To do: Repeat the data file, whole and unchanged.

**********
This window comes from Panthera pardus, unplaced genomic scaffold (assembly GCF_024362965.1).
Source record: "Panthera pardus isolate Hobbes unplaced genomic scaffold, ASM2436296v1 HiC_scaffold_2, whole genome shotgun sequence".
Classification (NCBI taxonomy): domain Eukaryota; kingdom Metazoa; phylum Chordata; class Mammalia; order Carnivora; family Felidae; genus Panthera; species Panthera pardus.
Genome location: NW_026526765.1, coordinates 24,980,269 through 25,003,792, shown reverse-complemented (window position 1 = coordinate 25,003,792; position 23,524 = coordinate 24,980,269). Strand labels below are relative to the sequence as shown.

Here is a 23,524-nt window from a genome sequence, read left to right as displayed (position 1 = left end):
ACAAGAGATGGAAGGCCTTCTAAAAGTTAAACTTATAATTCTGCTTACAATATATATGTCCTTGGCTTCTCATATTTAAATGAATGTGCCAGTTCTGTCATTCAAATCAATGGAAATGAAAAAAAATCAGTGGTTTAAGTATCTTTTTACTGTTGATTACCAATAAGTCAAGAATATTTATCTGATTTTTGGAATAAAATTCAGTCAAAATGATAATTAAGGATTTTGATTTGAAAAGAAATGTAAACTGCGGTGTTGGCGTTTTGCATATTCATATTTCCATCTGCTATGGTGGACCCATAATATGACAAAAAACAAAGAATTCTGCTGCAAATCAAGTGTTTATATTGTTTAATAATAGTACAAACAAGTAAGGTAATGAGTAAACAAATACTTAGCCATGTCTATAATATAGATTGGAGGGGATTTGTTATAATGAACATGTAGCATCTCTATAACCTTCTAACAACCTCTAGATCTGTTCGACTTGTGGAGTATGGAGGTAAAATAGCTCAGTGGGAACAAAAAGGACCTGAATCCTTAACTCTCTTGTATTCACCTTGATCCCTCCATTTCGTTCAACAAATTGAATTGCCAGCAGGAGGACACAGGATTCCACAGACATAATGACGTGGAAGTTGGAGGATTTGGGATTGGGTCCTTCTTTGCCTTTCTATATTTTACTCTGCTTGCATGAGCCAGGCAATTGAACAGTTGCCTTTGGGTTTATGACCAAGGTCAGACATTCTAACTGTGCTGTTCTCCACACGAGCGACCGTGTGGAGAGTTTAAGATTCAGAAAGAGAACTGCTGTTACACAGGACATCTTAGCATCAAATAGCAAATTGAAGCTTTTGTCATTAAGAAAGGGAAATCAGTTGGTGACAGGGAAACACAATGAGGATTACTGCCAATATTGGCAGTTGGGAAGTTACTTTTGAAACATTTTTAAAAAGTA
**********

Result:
This window comes from Panthera pardus, unplaced genomic scaffold (assembly GCF_024362965.1).
Source record: "Panthera pardus isolate Hobbes unplaced genomic scaffold, ASM2436296v1 HiC_scaffold_2, whole genome shotgun sequence".
Classification (NCBI taxonomy): domain Eukaryota; kingdom Metazoa; phylum Chordata; class Mammalia; order Carnivora; family Felidae; genus Panthera; species Panthera pardus.
Genome location: NW_026526765.1, coordinates 24,980,269 through 25,003,792, shown reverse-complemented (window position 1 = coordinate 25,003,792; position 23,524 = coordinate 24,980,269). Strand labels below are relative to the sequence as shown.

Here is a 23,524-nt window from a genome sequence, read left to right as displayed (position 1 = left end):
ACAAGAGATGGAAGGCCTTCTAAAAGTTAAACTTATAATTCTGCTTACAATATATATGTCCTTGGCTTCTCATATTTAAATGAATGTGCCAGTTCTGTCATTCAAATCAATGGAAATGAAAAAAAATCAGTGGTTTAAGTATCTTTTTACTGTTGATTACCAATAAGTCAAGAATATTTATCTGATTTTTGGAATAAAATTCAGTCAAAATGATAATTAAGGATTTTGATTTGAAAAGAAATGTAAACTGCGGTGTTGGCGTTTTGCATATTCATATTTCCATCTGCTATGGTGGACCCATAATATGACAAAAAACAAAGAATTCTGCTGCAAATCAAGTGTTTATATTGTTTAATAATAGTACAAACAAGTAAGGTAATGAGTAAACAAATACTTAGCCATGTCTATAATATAGATTGGAGGGGATTTGTTATAATGAACATGTAGCATCTCTATAACCTTCTAACAACCTCTAGATCTGTTCGACTTGTGGAGTATGGAGGTAAAATAGCTCAGTGGGAACAAAAAGGACCTGAATCCTTAACTCTCTTGTATTCACCTTGATCCCTCCATTTCGTTCAACAAATTGAATTGCCAGCAGGAGGACACAGGATTCCACAGACATAATGACGTGGAAGTTGGAGGATTTGGGATTGGGTCCTTCTTTGCCTTTCTATATTTTACTCTGCTTGCATGAGCCAGGCAATTGAACAGTTGCCTTTGGGTTTATGACCAAGGTCAGACATTCTAACTGTGCTGTTCTCCACACGAGCGACCGTGTGGAGAGTTTAAGATTCAGAAAGAGAACTGCTGTTACACAGGACATCTTAGCATCAAATAGCAAATTGAAGCTTTTGTCATTAAGAAAGGGAAATCAGTTGGTGACAGGGAAACACAATGAGGATTACTGCCAATATTGGCAGTTGGGAAGTTACTTTTGAAACATTTTTAAAAAGTA